The Poetical Works of Coleridge, Shelley, and Keats: Complete in One Volume, Volum 1
A. and W. Galignani, 1829 - 575 sider
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The Poetical Works of Coleridge, Shelley, and Keats. Complete in One Volume
Samuel Taylor Coleridge,Percy Bysshe Shelley
Uten tilgangsbegrensning - 1829
The Poetical Works of Coleridge, Shelley, and Keats: Complete in One Volume
Samuel Taylor Coleridge
Ingen forhåndsvisning tilgjengelig - 2012
POETICAL WORKS OF COLERIDGE SH
Samuel Taylor 1772-1834 Coleridge,Percy Bysshe 1792-1822 Shelley,John 1795-1821 Keats
Ingen forhåndsvisning tilgjengelig - 2016
Vanlige uttrykk og setninger
arms beneath blood brother calm child clouds comes command Count countess dare dark dead dear death deep dream Duke earth Emperor Enter eyes face fair faith fall fancy father fear feel follow force give Glycine hand hast hath head hear heard heart Heaven honour hope hour human Illo king lady Laska leave light live look Lord mean meet mind morning mother moved nature never night o'er octavio once pause poor present remain rest round SCENE seek shape sleep smile soon soul sound speak spirit stand stars strange sweet tears tell thee thine thing thou thought true trust truth turn voice wallenstein whole wild wish young youth
Side 32 - But tell me, tell me! speak again, Thy soft response renewing— What makes that ship drive on so fast? What is the ocean doing?' Second Voice 'Still as a slave before his lord, The ocean hath no blast; His great bright eye most silently Up to the Moon is cast— If he may know which way to go; For she guides him smooth or grim. See, brother, see! how graciously She looketh down on him.
Side 38 - They parted — ne'er to meet again ! But never either found another To free the hollow heart from paining — They stood aloof, the scars remaining, Like cliffs which had been rent asunder ; A dreary sea now flows between, But neither heat, nor frost, nor thunder, Shall wholly do away, I ween, The marks of that which once hath been.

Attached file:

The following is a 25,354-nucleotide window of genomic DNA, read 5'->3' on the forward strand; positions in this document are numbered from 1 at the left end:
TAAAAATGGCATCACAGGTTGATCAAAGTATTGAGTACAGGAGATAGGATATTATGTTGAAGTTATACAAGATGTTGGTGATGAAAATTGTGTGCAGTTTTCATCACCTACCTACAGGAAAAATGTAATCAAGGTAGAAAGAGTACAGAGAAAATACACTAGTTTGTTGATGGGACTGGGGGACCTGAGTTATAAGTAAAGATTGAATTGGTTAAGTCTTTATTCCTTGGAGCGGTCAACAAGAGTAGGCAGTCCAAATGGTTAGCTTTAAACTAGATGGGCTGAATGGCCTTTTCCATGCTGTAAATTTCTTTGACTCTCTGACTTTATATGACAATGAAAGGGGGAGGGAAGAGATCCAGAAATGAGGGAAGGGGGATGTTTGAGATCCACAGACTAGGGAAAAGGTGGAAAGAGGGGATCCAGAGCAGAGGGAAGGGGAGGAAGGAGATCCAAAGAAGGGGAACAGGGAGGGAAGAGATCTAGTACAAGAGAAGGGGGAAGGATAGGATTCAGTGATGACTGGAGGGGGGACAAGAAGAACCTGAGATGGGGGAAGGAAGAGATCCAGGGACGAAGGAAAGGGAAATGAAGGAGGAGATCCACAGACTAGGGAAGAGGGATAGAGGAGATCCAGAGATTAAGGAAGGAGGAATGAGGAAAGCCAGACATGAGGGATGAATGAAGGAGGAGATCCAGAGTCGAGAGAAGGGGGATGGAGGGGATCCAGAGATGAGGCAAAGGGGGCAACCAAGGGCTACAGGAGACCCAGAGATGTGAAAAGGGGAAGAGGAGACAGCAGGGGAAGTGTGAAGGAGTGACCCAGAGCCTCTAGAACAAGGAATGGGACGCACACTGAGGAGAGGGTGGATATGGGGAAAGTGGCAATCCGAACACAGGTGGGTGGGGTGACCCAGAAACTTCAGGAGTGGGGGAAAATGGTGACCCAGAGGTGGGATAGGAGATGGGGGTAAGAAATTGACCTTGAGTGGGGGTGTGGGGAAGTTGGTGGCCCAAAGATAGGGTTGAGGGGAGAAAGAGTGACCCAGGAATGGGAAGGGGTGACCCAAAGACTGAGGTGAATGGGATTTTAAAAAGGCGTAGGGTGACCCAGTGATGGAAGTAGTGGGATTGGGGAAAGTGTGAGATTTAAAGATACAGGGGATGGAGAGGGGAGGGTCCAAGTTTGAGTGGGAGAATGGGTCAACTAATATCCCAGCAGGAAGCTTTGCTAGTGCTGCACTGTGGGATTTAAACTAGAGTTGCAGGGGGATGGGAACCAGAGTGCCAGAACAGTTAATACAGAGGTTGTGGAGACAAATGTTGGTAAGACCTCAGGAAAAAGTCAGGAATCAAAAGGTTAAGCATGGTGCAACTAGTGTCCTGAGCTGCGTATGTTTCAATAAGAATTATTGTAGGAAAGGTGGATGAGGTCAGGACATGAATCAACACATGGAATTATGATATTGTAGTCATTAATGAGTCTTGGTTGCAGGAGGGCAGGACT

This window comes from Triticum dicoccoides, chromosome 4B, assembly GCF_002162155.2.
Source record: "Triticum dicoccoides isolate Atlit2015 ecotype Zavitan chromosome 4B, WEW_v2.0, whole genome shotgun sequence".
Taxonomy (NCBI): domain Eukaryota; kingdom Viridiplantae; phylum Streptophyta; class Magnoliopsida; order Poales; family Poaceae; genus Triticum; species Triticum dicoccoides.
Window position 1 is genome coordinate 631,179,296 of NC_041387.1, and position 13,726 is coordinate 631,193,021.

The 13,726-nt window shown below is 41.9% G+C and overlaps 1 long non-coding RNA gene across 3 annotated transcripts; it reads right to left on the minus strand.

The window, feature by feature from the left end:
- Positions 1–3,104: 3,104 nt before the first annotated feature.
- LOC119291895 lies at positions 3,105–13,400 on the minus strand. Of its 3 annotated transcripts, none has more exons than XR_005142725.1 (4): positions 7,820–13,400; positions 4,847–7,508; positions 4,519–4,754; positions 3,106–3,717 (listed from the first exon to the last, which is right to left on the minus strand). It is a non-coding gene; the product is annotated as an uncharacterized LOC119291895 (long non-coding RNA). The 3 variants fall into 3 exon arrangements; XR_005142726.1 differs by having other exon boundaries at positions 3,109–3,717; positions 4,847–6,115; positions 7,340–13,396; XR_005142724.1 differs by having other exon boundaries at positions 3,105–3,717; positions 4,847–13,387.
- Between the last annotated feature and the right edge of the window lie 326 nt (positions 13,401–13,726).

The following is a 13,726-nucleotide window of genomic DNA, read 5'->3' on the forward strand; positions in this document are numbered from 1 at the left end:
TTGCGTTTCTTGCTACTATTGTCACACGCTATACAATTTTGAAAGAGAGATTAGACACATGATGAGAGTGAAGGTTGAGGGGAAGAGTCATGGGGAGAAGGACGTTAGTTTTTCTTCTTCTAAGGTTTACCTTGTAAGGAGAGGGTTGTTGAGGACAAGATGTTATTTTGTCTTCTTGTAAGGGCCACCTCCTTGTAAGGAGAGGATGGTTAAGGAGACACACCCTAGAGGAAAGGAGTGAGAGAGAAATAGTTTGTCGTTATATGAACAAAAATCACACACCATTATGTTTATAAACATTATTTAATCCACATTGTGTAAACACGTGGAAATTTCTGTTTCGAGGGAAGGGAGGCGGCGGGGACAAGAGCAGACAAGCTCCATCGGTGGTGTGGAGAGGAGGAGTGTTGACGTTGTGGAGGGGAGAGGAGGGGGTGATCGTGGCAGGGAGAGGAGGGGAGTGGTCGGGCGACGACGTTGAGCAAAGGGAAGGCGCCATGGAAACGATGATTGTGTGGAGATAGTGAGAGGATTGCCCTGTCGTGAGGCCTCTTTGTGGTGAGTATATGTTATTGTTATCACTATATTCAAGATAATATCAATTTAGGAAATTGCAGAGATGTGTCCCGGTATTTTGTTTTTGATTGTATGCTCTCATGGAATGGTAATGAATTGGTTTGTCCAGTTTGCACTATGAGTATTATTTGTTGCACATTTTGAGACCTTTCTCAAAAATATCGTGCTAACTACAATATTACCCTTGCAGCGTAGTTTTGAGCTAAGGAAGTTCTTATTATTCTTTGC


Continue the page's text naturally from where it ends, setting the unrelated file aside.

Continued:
Side 50 - We look before and after, And pine for what is not : Our sincerest laughter With some pain is fraught; Our sweetest songs are those that tell of saddest thought.
Side 63 - Two vast and trunkless legs of stone Stand in the desert. Near them, on the sand, Half sunk, a shattered visage lies, whose frown, And wrinkled lip, and sneer of cold command, Tell that its sculptor well those passions read Which yet survive, stamped on these lifeless things. The hand that mocked them and the heart that fed; And on the pedestal these words appear: "My name is Ozymandias, king of kings: Look on my works, ye Mighty, and despair!
Side 59 - Love's Philosophy The fountains mingle with the river And the rivers with the Ocean, The winds of Heaven mix for ever With a sweet emotion; Nothing in the world is single; All things by a law divine In one another's being mingle. Why not I with thine...
Side 140 - That crazed that bold and lovely knight, And that he crossed the mountain-woods, Nor rested day nor night ; That sometimes from the savage den, And sometimes from the darksome shade, And sometimes starting up at once In green and sunny glade, There came and looked him in the face An angel beautiful and bright...
Side 51 - While yet a boy I sought for ghosts, and sped Through many a listening chamber, cave and ruin, And starlight wood, with fearful steps pursuing Hopes of high talk with the departed dead. I called on poisonous names with which our youth is fed; I was not heard - I saw them not When musing deeply on the lot Of life, at...
Side 43 - If I were a dead leaf thou mightest bear; If I were a swift cloud to fly with thee; A wave to pant beneath thy power, and share The impulse of thy strength, only less free Than thou, O uncontrollable!
Side 15 - The herded wolves, bold only to pursue; The obscene ravens, clamorous o'er the dead; The vultures to the conqueror's banner true Who feed where Desolation first has fed, And whose wings rain contagion...
Side 51 - Which through the summer is not heard or seen, As if it could not be, as if it had not been! Thus let thy power, which like the truth Of nature on my passive youth Descended, to my onward life supply Its calm — to one who worships thee, And every form containing thee, Whom, SPIRIT fair, thy spells did bind To fear himself, and love all human kind.